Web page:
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General Mattis’s Statement

Former Secretary of Defense James Mattis wrote the following statement and sums up what Americans should stand for. He’s deeply critical of Trump. This is the first time he’s spoken out since he left the administration in 2018. After Mike Esper distanced himself and the military today from any plan Trump had to mobilize the troops, my gut tells me that the military was not onboard. I’d be surprised if it was. Oh sure, there are always going to be some ammosexual evangelical legends in their own mind types. But I don’t believe most of them would go along with turning our streets into a battleground.

The paramilitary police forces though? Yeah, saw that coming years ago. Those are the ones we have to worry about.

Here’s the general’s statement. I only wish the predictable response from the White House (he’s disgruntled, he begged me for a job, he’s a loser, he’s a Never Trumper) wasn’t still working. Worth the read. It’s beautiful. I’m starting to wonder why he worked for Trump in the first place.

statement: 

“I have watched this week’s unfolding events, angry and appalled. The words “Equal Justice Under Law” are carved in the pediment of the United States Supreme Court. This is precisely what protesters are rightly demanding. It is a wholesome and unifying demand—one that all of us should be able to get behind. We must not be distracted by a small number of lawbreakers. The protests are defined by tens of thousands of people of conscience who are insisting that we live up to our values—our values as people and our values as a nation.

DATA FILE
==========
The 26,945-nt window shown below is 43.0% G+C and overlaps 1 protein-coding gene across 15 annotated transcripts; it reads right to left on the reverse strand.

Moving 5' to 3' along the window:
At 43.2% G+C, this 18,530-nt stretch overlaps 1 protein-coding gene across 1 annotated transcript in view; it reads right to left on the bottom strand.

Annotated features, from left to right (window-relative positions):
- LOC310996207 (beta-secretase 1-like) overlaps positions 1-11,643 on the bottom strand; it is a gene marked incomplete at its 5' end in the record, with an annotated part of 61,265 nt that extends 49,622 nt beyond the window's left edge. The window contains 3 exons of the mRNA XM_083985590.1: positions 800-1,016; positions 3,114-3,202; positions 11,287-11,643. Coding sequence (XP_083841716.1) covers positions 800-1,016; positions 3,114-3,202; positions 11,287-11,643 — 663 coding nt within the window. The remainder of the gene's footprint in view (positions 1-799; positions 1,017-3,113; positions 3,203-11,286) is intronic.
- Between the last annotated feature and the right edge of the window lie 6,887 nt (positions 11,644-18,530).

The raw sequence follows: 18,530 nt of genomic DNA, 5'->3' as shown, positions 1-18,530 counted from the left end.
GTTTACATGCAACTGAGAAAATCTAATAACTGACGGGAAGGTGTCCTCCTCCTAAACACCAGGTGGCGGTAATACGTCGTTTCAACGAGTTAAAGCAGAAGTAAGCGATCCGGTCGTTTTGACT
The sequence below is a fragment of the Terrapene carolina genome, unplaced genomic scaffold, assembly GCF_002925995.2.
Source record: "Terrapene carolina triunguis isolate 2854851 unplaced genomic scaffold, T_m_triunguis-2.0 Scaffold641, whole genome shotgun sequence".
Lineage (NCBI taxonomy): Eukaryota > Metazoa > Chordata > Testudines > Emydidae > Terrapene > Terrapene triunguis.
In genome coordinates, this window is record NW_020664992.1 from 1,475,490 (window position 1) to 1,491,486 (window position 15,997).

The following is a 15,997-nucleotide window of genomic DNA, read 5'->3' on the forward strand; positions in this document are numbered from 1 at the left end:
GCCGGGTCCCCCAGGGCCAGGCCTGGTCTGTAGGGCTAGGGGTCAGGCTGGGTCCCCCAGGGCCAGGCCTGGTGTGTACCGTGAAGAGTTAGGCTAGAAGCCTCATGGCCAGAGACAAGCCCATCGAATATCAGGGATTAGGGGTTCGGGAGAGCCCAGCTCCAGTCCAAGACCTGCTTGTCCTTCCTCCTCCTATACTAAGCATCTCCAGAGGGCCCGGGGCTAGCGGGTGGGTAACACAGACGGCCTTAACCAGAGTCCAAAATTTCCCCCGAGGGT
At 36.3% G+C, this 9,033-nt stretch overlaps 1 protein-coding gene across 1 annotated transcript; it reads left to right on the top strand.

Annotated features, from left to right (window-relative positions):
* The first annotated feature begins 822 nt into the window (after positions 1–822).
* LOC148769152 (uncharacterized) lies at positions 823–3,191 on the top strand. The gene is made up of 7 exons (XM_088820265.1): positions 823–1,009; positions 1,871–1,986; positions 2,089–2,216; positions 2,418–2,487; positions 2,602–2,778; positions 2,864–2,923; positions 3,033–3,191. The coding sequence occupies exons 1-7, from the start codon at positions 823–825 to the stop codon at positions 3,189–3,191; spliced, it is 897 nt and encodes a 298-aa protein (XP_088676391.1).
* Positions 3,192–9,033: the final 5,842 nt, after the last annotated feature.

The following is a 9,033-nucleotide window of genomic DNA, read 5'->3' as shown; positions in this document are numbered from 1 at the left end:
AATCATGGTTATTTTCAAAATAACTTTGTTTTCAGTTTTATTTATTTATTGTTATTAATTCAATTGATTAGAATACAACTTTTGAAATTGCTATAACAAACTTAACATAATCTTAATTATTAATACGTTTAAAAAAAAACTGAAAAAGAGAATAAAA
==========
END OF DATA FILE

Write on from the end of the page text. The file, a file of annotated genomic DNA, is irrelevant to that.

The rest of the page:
When I joined the military, some 50 years ago, I swore an oath to support and defend the Constitution. Never did I dream that troops taking that same oath would be ordered under any circumstance to violate the Constitutional rights of their fellow citizens—much less to provide a bizarre photo op for the elected commander-in-chief, with military leadership standing alongside.

We must reject any thinking of our cities as a “battlespace” that our uniformed military is called upon to “dominate.” At home, we should use our military only when requested to do so, on very rare occasions, by state governors. Militarizing our response, as we witnessed in Washington, D.C., sets up a conflict—a false conflict—between the military and civilian society. It erodes the moral ground that ensures a trusted bond between men and women in uniform and the society they are sworn to protect, and of which they themselves are a part. Keeping public order rests with civilian state and local leaders who best understand their communities and are answerable to them.

James Madison wrote in Federalist 14 that “America united with a handful of troops, or without a single soldier, exhibits a more forbidding posture to foreign ambition than America disunited, with a hundred thousand veterans ready for combat.” We do not need to militarize our response to protests. We need to unite around a common purpose. And it starts by guaranteeing that all of us are equal before the law.

Instructions given by the military departments to our troops before the Normandy invasion reminded soldiers that “The Nazi slogan for destroying us…was ‘Divide and Conquer.’ Our American answer is ‘In Union there is Strength.’” We must summon that unity to surmount this crisis—confident that we are better than our politics.

Donald Trump is the first president in my lifetime who does not try to unite the American people—does not even pretend to try. Instead he tries to divide us. We are witnessing the consequences of three years of this deliberate effort. We are witnessing the consequences of three years without mature leadership. We can unite without him, drawing on the strengths inherent in our civil society. This will not be easy, as the past few days have shown, but we owe it to our fellow citizens; to past generations that bled to defend our promise; and to our children.